IT strategic planning is probably the most important thing you will do as an IT leader. But what makes a good strategy? Of all the IT strategies I’ve seen, best ones have these three qualities.
One, clarity. A vague IT strategy is no use to anyone because it is not helpful in making choices. For example, one might say “our goal is to increase revenue,” or “we must beat the competition.” These are statements that nobody would disagree with and that justifies any investment. But that’s the problem. If anyone can justify any investment under it, then it’s an IT strategy in name only. If you have clarity, your strategic statements can’t be misinterpreted to allow your team to do anything under that strategy.
The IT strategy must also be clear about how IT is supporting the business. When IT becomes detached from the business, IT strategies tend to become very technology-centric. For instance, an IT Strategy might state “we’re a Windows shop,” or “we believe in virtualizing and consolidating our infrastructure, or “we believe in agile development.” It might sound impressive, but it doesn’t say what you’re doing for the business.
Two, focus. Nobody can do everything, so IT leaders will need to focus the team on a few key priorities. If you have too long a list, your team will get confused with conflicts and tradeoffs between the many imperatives, and you’re going to get distracted. Focus is also critical because you don’t have unlimited resources. The strategy should provide clear guidance regarding how you’re going to concentrate your resources to accomplish these key objectives. This is a key hallmark of a strong strategy.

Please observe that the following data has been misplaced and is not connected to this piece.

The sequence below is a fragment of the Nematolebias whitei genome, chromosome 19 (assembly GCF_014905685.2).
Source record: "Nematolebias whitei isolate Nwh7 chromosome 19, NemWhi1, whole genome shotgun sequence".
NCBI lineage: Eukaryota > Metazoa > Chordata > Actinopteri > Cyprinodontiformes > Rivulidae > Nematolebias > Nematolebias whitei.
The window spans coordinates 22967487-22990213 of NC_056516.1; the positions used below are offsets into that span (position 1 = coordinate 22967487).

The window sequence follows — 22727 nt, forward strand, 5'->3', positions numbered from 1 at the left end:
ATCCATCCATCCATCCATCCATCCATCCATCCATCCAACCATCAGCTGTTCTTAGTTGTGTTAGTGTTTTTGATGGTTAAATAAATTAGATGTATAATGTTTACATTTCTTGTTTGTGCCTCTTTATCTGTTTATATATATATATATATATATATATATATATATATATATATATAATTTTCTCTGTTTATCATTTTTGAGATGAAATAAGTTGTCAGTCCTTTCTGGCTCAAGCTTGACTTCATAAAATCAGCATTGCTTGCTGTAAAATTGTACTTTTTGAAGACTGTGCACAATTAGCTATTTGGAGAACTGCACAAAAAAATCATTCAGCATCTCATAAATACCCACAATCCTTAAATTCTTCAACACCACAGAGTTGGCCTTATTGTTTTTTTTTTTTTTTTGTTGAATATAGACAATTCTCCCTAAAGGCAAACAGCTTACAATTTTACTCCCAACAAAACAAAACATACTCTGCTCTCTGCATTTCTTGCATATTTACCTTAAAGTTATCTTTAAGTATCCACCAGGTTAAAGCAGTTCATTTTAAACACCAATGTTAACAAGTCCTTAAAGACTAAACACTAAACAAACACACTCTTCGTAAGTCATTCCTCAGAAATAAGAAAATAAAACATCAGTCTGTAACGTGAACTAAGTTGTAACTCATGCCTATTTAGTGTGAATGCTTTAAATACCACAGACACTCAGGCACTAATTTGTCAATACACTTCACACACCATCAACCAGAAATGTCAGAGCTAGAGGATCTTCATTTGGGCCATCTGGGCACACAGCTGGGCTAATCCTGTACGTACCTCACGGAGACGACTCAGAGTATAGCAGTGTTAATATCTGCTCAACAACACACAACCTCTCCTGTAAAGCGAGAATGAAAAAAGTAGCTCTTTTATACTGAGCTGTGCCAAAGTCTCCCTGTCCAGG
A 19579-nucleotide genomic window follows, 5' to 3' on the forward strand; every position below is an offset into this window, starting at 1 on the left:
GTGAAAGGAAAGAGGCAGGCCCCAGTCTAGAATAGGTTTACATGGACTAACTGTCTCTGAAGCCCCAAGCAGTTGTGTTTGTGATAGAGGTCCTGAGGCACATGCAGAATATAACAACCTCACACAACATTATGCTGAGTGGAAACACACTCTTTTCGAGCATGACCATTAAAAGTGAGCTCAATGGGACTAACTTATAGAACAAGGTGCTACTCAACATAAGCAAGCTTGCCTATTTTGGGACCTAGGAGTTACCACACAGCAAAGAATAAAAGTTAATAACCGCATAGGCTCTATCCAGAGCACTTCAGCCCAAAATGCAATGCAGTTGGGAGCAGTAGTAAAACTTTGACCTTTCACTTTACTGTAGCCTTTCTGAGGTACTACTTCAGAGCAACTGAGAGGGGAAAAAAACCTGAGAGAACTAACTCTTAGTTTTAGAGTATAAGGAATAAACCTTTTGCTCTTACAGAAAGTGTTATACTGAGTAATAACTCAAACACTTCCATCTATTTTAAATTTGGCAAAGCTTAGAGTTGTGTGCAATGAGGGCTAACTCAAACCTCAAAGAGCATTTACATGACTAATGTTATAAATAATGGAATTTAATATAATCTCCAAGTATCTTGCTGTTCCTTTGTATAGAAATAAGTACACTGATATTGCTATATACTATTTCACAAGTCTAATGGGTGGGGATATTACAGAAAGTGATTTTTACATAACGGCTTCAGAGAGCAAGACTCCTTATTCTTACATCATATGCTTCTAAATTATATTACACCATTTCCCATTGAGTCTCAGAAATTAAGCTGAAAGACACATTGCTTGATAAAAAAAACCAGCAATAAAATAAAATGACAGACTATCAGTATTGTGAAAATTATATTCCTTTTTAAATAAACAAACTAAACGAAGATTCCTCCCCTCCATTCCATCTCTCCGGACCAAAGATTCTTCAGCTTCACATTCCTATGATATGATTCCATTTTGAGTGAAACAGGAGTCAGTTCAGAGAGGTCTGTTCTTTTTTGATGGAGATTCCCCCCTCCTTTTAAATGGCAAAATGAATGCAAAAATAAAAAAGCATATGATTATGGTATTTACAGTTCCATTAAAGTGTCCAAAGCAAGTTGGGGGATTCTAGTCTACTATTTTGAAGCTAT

Three, it helps an organization decide what not to do. With clarity and focus, a good IT strategy should empower the company and the IT team to say no to investments and projects that don’t contribute to the achievement of your strategic objectives. For example, if your strategy is to take an integrated approach to customer relationship management and avoid, this provides guidance to the company to avoid standalone CRM applications without proper integration, and they should be able to say no to anything that appears disconnected.
Every key strategy point is a distinct choice that will guide decision making in the future, especially with regard to rejecting things that don’t fit that particular strategy. If you can’t help people say no, then you can’t help people focus on what they work on, and your strategy will be ineffective.
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